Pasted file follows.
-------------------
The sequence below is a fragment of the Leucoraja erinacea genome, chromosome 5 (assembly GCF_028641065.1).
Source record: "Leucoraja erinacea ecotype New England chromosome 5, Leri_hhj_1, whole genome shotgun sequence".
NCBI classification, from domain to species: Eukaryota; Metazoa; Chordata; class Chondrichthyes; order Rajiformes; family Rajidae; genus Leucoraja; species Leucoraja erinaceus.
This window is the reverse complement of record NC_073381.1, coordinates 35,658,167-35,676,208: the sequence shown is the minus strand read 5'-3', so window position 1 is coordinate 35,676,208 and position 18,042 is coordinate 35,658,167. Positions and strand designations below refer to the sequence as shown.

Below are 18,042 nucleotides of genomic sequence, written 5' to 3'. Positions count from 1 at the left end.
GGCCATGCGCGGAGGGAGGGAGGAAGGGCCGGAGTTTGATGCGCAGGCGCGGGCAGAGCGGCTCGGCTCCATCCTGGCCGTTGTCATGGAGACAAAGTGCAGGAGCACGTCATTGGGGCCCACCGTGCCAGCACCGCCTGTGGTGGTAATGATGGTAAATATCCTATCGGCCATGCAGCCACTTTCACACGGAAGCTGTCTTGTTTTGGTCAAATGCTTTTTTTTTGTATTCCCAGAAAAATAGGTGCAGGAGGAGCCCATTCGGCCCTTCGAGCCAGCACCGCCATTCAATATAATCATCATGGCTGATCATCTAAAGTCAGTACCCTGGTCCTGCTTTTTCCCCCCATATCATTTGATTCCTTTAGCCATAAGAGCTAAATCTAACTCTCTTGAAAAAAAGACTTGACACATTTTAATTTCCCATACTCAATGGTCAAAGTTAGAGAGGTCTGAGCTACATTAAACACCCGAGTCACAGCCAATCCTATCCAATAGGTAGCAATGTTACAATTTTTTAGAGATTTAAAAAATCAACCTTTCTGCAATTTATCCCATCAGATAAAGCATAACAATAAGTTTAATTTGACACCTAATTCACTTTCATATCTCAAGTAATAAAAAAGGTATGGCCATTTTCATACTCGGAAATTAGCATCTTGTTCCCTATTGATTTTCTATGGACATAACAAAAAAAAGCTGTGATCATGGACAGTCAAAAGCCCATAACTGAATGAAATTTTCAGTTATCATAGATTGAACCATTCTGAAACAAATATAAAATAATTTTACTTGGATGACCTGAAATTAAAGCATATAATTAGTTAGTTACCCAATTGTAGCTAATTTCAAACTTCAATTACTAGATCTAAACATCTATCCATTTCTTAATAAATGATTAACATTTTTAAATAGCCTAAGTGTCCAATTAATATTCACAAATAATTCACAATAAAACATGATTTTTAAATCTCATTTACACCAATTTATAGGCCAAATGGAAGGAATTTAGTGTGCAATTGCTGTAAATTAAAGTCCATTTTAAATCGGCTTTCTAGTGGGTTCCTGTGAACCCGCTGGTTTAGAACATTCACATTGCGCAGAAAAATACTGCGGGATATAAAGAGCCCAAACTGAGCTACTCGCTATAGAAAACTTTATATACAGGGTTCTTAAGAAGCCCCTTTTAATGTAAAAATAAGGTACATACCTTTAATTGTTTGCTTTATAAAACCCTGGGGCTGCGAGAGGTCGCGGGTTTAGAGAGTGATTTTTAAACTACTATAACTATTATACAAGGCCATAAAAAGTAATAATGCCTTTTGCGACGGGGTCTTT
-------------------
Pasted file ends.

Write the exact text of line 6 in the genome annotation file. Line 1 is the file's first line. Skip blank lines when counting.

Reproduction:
GGCCATGCGCGGAGGGAGGGAGGAAGGGCCGGAGTTTGATGCGCAGGCGCGGGCAGAGCGGCTCGGCTCCATCCTGGCCGTTGTCATGGAGACAAAGTGCAGGAGCACGTCATTGGGGCCCACCGTGCCAGCACCGCCTGTGGTGGTAATGATGGTAAATATCCTATCGGCCATGCAGCCACTTTCACACGGAAGCTGTCTTGTTTTGGTCAAATGCTTTTTTTTTGTATTCCCAGAAAAATAGGTGCAGGAGGAGCCCATTCGGCCCTTCGAGCCAGCACCGCCATTCAATATAATCATCATGGCTGATCATCTAAAGTCAGTACCCTGGTCCTGCTTTTTCCCCCCATATCATTTGATTCCTTTAGCCATAAGAGCTAAATCTAACTCTCTTGAAAAAAAGACTTGACACATTTTAATTTCCCATACTCAATGGTCAAAGTTAGAGAGGTCTGAGCTACATTAAACACCCGAGTCACAGCCAATCCTATCCAATAGGTAGCAATGTTACAATTTTTTAGAGATTTAAAAAATCAACCTTTCTGCAATTTATCCCATCAGATAAAGCATAACAATAAGTTTAATTTGACACCTAATTCACTTTCATATCTCAAGTAATAAAAAAGGTATGGCCATTTTCATACTCGGAAATTAGCATCTTGTTCCCTATTGATTTTCTATGGACATAACAAAAAAAAGCTGTGATCATGGACAGTCAAAAGCCCATAACTGAATGAAATTTTCAGTTATCATAGATTGAACCATTCTGAAACAAATATAAAATAATTTTACTTGGATGACCTGAAATTAAAGCATATAATTAGTTAGTTACCCAATTGTAGCTAATTTCAAACTTCAATTACTAGATCTAAACATCTATCCATTTCTTAATAAATGATTAACATTTTTAAATAGCCTAAGTGTCCAATTAATATTCACAAATAATTCACAATAAAACATGATTTTTAAATCTCATTTACACCAATTTATAGGCCAAATGGAAGGAATTTAGTGTGCAATTGCTGTAAATTAAAGTCCATTTTAAATCGGCTTTCTAGTGGGTTCCTGTGAACCCGCTGGTTTAGAACATTCACATTGCGCAGAAAAATACTGCGGGATATAAAGAGCCCAAACTGAGCTACTCGCTATAGAAAACTTTATATACAGGGTTCTTAAGAAGCCCCTTTTAATGTAAAAATAAGGTACATACCTTTAATTGTTTGCTTTATAAAACCCTGGGGCTGCGAGAGGTCGCGGGTTTAGAGAGTGATTTTTAAACTACTATAACTATTATACAAGGCCATAAAAAGTAATAATGCCTTTTGCGACGGGGTCTTT